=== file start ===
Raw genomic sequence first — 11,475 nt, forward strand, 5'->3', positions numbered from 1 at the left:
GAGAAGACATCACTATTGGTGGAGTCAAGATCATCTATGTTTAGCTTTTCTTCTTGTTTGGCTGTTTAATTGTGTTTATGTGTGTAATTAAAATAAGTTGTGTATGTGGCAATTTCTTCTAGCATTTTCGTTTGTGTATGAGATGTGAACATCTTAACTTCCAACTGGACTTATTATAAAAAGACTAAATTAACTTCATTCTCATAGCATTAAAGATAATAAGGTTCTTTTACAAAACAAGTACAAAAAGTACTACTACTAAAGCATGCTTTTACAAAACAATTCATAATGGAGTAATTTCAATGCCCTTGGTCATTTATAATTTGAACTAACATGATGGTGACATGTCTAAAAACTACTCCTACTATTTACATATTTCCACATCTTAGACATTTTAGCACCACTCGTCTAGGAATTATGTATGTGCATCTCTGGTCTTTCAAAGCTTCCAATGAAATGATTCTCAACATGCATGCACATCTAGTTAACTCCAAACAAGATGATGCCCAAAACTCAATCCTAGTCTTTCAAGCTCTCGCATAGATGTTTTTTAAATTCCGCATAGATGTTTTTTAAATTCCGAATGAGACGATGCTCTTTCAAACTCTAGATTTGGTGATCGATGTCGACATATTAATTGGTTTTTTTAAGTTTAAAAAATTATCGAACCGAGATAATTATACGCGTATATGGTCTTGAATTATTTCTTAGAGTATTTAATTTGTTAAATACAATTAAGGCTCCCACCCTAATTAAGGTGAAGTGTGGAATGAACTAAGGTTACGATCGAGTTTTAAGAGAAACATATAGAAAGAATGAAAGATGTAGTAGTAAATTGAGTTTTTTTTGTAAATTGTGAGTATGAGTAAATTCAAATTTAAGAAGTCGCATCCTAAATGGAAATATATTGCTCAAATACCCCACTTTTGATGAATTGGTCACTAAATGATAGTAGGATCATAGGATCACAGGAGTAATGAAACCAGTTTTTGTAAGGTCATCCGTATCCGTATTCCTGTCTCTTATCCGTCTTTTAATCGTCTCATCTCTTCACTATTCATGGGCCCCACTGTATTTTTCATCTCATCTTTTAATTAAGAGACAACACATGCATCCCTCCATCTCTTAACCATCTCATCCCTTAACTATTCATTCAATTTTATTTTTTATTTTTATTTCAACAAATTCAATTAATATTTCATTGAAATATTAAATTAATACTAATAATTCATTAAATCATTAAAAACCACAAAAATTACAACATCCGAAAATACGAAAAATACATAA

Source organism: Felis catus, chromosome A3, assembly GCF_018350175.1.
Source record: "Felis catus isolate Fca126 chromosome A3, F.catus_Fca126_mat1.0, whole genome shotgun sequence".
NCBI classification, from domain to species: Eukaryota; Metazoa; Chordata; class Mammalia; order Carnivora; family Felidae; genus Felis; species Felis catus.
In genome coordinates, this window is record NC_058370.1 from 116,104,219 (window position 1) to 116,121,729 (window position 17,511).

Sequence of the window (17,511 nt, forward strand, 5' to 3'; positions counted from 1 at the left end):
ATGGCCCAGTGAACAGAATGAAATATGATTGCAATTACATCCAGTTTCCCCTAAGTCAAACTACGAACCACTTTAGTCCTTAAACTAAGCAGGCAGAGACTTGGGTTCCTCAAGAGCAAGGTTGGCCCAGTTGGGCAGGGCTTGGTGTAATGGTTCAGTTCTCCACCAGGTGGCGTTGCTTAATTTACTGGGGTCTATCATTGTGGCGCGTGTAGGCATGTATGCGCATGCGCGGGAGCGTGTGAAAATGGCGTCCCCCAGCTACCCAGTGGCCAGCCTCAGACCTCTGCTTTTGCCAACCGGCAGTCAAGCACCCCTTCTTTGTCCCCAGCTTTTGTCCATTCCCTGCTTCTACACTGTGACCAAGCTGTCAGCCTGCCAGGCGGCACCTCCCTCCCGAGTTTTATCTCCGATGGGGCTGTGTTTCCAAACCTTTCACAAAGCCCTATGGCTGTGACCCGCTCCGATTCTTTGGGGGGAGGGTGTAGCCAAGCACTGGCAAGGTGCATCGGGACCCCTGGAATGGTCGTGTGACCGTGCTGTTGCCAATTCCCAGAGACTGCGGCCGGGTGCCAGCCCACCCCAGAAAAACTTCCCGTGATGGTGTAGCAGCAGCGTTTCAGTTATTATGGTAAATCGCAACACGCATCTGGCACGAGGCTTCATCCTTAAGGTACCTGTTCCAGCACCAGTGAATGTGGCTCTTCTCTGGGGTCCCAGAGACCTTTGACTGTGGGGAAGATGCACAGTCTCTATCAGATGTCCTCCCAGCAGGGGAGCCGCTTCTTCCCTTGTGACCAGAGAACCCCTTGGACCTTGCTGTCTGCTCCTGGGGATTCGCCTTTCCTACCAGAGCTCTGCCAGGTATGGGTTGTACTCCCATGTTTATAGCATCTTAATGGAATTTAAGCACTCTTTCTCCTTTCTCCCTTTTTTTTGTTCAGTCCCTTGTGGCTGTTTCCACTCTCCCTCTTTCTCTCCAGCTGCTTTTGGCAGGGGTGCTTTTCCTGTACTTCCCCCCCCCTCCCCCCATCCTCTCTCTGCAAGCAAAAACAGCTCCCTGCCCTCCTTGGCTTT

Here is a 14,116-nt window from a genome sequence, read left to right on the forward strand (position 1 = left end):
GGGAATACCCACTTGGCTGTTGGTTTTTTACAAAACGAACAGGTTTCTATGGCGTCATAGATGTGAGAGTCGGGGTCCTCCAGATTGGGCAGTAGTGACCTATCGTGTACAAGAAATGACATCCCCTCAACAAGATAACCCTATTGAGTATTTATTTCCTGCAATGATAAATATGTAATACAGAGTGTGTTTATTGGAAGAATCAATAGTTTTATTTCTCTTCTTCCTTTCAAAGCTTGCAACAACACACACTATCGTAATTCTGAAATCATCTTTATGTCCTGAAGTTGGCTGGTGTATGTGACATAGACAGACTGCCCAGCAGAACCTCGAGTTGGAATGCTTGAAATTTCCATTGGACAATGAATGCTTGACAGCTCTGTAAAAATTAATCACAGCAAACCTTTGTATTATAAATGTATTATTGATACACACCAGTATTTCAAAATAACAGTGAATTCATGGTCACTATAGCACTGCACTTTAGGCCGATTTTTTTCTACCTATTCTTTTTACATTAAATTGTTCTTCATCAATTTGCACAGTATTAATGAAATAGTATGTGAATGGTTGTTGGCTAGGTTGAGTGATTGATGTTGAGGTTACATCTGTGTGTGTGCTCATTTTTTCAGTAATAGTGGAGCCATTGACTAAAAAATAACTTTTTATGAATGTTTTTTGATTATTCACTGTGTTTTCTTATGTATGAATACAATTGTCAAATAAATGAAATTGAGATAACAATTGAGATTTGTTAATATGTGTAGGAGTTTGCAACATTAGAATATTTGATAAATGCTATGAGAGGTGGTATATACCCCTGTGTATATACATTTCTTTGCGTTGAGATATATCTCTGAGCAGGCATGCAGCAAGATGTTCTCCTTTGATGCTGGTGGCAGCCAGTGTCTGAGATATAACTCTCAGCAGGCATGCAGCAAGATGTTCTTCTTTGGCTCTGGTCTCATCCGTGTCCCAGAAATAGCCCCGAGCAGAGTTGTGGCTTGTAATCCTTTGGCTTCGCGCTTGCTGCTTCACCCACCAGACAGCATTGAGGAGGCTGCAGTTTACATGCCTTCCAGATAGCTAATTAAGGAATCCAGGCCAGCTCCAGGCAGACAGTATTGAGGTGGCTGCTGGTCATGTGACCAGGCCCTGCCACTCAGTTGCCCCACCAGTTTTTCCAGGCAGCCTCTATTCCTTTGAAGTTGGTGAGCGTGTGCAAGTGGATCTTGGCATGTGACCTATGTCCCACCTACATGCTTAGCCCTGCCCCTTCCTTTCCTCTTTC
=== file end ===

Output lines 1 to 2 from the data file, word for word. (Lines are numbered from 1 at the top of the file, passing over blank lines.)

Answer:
Raw genomic sequence first — 11,475 nt, forward strand, 5'->3', positions numbered from 1 at the left:
GAGAAGACATCACTATTGGTGGAGTCAAGATCATCTATGTTTAGCTTTTCTTCTTGTTTGGCTGTTTAATTGTGTTTATGTGTGTAATTAAAATAAGTTGTGTATGTGGCAATTTCTTCTAGCATTTTCGTTTGTGTATGAGATGTGAACATCTTAACTTCCAACTGGACTTATTATAAAAAGACTAAATTAACTTCATTCTCATAGCATTAAAGATAATAAGGTTCTTTTACAAAACAAGTACAAAAAGTACTACTACTAAAGCATGCTTTTACAAAACAATTCATAATGGAGTAATTTCAATGCCCTTGGTCATTTATAATTTGAACTAACATGATGGTGACATGTCTAAAAACTACTCCTACTATTTACATATTTCCACATCTTAGACATTTTAGCACCACTCGTCTAGGAATTATGTATGTGCATCTCTGGTCTTTCAAAGCTTCCAATGAAATGATTCTCAACATGCATGCACATCTAGTTAACTCCAAACAAGATGATGCCCAAAACTCAATCCTAGTCTTTCAAGCTCTCGCATAGATGTTTTTTAAATTCCGCATAGATGTTTTTTAAATTCCGAATGAGACGATGCTCTTTCAAACTCTAGATTTGGTGATCGATGTCGACATATTAATTGGTTTTTTTAAGTTTAAAAAATTATCGAACCGAGATAATTATACGCGTATATGGTCTTGAATTATTTCTTAGAGTATTTAATTTGTTAAATACAATTAAGGCTCCCACCCTAATTAAGGTGAAGTGTGGAATGAACTAAGGTTACGATCGAGTTTTAAGAGAAACATATAGAAAGAATGAAAGATGTAGTAGTAAATTGAGTTTTTTTTGTAAATTGTGAGTATGAGTAAATTCAAATTTAAGAAGTCGCATCCTAAATGGAAATATATTGCTCAAATACCCCACTTTTGATGAATTGGTCACTAAATGATAGTAGGATCATAGGATCACAGGAGTAATGAAACCAGTTTTTGTAAGGTCATCCGTATCCGTATTCCTGTCTCTTATCCGTCTTTTAATCGTCTCATCTCTTCACTATTCATGGGCCCCACTGTATTTTTCATCTCATCTTTTAATTAAGAGACAACACATGCATCCCTCCATCTCTTAACCATCTCATCCCTTAACTATTCATTCAATTTTATTTTTTATTTTTATTTCAACAAATTCAATTAATATTTCATTGAAATATTAAATTAATACTAATAATTCATTAAATCATTAAAAACCACAAAAATTACAACATCCGAAAATACGAAAAATACATAA